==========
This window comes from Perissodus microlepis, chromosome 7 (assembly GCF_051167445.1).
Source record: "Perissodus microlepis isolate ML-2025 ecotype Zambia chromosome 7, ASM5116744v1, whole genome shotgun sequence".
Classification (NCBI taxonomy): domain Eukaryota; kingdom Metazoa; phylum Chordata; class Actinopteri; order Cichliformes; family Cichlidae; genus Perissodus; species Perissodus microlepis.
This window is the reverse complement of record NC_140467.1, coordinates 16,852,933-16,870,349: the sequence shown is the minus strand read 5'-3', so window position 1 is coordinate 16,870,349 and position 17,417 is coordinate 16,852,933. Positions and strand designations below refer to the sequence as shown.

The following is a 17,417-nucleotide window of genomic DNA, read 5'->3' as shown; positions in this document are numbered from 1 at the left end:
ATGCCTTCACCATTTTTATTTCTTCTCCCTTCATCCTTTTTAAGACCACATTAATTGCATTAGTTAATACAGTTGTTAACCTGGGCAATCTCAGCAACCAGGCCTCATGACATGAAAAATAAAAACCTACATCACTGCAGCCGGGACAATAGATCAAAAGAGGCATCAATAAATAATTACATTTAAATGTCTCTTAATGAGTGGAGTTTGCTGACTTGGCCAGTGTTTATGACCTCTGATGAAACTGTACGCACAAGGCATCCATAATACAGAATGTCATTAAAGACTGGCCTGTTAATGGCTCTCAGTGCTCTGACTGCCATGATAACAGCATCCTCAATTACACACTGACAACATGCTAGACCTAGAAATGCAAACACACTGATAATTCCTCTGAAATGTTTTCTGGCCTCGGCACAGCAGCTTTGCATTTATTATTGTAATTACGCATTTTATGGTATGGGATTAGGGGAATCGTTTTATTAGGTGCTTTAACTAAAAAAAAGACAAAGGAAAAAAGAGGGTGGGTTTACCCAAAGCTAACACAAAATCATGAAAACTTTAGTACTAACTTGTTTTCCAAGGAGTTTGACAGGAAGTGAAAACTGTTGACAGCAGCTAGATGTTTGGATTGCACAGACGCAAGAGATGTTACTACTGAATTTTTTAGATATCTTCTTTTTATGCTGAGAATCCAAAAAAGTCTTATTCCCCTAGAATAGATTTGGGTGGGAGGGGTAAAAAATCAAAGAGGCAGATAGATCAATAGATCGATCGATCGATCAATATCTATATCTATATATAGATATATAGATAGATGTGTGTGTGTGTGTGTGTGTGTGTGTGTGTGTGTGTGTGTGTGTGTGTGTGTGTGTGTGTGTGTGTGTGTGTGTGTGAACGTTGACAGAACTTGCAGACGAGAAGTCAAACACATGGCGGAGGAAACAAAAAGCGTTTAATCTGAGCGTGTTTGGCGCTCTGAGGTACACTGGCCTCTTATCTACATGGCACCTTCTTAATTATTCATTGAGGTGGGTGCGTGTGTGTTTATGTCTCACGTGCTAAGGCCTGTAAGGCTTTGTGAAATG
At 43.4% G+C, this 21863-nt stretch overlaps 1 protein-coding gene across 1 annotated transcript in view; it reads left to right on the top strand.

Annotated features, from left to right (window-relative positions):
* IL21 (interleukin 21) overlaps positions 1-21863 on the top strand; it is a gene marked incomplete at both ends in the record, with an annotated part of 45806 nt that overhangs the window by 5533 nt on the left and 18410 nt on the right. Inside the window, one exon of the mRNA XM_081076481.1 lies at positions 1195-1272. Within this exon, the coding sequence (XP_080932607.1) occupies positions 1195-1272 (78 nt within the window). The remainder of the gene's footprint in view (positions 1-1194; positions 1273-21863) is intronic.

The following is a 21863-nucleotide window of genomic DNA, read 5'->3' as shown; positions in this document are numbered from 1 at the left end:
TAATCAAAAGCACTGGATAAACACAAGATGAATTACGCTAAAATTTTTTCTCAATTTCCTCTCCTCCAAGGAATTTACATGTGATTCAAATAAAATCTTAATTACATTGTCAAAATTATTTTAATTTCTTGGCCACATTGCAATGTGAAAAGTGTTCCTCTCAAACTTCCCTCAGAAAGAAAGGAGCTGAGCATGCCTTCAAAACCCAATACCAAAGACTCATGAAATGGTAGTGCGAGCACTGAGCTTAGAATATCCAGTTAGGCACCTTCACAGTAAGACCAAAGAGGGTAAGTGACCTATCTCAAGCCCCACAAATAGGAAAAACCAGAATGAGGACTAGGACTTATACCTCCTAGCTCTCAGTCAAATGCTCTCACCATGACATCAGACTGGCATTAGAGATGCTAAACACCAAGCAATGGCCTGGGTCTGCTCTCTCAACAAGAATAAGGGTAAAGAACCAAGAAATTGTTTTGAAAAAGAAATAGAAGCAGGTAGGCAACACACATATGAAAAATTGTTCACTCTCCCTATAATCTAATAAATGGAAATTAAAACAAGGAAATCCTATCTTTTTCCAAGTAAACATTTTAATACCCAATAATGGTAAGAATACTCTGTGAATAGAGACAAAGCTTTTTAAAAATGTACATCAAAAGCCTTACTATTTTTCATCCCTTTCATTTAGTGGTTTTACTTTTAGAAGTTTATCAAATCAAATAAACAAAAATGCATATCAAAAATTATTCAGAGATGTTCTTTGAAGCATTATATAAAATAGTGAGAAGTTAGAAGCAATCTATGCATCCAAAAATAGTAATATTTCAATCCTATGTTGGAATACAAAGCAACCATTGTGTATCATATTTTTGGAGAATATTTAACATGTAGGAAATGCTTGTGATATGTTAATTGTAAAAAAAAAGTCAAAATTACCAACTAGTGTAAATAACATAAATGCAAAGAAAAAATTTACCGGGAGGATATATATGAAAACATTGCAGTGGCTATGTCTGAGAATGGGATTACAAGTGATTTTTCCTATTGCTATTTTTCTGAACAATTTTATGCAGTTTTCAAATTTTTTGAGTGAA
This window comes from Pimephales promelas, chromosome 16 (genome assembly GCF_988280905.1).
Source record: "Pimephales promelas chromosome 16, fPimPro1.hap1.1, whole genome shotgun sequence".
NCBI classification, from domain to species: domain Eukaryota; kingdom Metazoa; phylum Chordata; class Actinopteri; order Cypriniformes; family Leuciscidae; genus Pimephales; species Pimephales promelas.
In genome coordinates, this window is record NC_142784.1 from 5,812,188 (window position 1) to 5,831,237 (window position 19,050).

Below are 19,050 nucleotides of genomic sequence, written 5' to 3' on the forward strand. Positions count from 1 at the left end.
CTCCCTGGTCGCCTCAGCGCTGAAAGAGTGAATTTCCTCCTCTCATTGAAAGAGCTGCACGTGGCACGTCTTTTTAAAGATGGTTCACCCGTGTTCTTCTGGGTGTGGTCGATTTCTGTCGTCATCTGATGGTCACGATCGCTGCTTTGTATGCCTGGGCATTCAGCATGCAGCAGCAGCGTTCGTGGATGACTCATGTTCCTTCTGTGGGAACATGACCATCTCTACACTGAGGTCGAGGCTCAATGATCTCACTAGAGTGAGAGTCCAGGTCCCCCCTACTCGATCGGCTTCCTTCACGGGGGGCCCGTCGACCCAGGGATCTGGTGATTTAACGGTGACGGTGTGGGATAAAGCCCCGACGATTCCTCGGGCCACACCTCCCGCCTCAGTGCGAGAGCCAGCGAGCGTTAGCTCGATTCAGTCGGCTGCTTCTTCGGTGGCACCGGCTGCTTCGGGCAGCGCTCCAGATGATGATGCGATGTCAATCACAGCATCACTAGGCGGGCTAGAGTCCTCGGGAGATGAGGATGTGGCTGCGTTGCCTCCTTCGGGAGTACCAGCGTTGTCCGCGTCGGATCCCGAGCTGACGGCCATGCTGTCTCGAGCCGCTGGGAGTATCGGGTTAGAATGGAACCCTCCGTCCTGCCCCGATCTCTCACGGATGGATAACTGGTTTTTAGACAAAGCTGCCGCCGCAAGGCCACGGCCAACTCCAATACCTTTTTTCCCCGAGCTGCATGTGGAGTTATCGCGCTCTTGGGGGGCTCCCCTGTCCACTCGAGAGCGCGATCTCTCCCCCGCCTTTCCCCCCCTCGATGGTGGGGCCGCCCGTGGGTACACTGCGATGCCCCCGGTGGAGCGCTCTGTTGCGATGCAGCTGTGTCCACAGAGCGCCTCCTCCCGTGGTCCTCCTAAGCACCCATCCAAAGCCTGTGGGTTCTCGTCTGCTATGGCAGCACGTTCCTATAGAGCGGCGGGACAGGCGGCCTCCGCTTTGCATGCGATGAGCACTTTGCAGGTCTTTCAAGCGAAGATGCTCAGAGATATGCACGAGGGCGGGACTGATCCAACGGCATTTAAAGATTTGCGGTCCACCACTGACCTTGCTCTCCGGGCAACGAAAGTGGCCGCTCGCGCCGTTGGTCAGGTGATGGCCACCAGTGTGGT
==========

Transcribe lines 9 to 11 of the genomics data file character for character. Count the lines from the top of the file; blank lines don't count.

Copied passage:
* IL21 (interleukin 21) overlaps positions 1-21863 on the top strand; it is a gene marked incomplete at both ends in the record, with an annotated part of 45806 nt that overhangs the window by 5533 nt on the left and 18410 nt on the right. Inside the window, one exon of the mRNA XM_081076481.1 lies at positions 1195-1272. Within this exon, the coding sequence (XP_080932607.1) occupies positions 1195-1272 (78 nt within the window). The remainder of the gene's footprint in view (positions 1-1194; positions 1273-21863) is intronic.

The following is a 21863-nucleotide window of genomic DNA, read 5'->3' as shown; positions in this document are numbered from 1 at the left end:
TAATCAAAAGCACTGGATAAACACAAGATGAATTACGCTAAAATTTTTTCTCAATTTCCTCTCCTCCAAGGAATTTACATGTGATTCAAATAAAATCTTAATTACATTGTCAAAATTATTTTAATTTCTTGGCCACATTGCAATGTGAAAAGTGTTCCTCTCAAACTTCCCTCAGAAAGAAAGGAGCTGAGCATGCCTTCAAAACCCAATACCAAAGACTCATGAAATGGTAGTGCGAGCACTGAGCTTAGAATATCCAGTTAGGCACCTTCACAGTAAGACCAAAGAGGGTAAGTGACCTATCTCAAGCCCCACAAATAGGAAAAACCAGAATGAGGACTAGGACTTATACCTCCTAGCTCTCAGTCAAATGCTCTCACCATGACATCAGACTGGCATTAGAGATGCTAAACACCAAGCAATGGCCTGGGTCTGCTCTCTCAACAAGAATAAGGGTAAAGAACCAAGAAATTGTTTTGAAAAAGAAATAGAAGCAGGTAGGCAACACACATATGAAAAATTGTTCACTCTCCCTATAATCTAATAAATGGAAATTAAAACAAGGAAATCCTATCTTTTTCCAAGTAAACATTTTAATACCCAATAATGGTAAGAATACTCTGTGAATAGAGACAAAGCTTTTTAAAAATGTACATCAAAAGCCTTACTATTTTTCATCCCTTTCATTTAGTGGTTTTACTTTTAGAAGTTTATCAAATCAAATAAACAAAAATGCATATCAAAAATTATTCAGAGATGTTCTTTGAAGCATTATATAAAATAGTGAGAAGTTAGAAGCAATCTATGCATCCAAAAATAGTAATATTTCAATCCTATGTTGGAATACAAAGCAACCATTGTGTATCATATTTTTGGAGAATATTTAACATGTAGGAAATGCTTGTGATATGTTAATTGTAAAAAAAAAGTCAAAATTACCAACTAGTGTAAATAACATAAATGCAAAGAAAAAATTTACCGGGAGGATATATATGAAAACATTGCAGTGGCTATGTCTGAGAATGGGATTACAAGTGATTTTTCCTATTGCTATTTTTCTGAACAATTTTATGCAGTTTTCAAATTTTTTGAGTGAA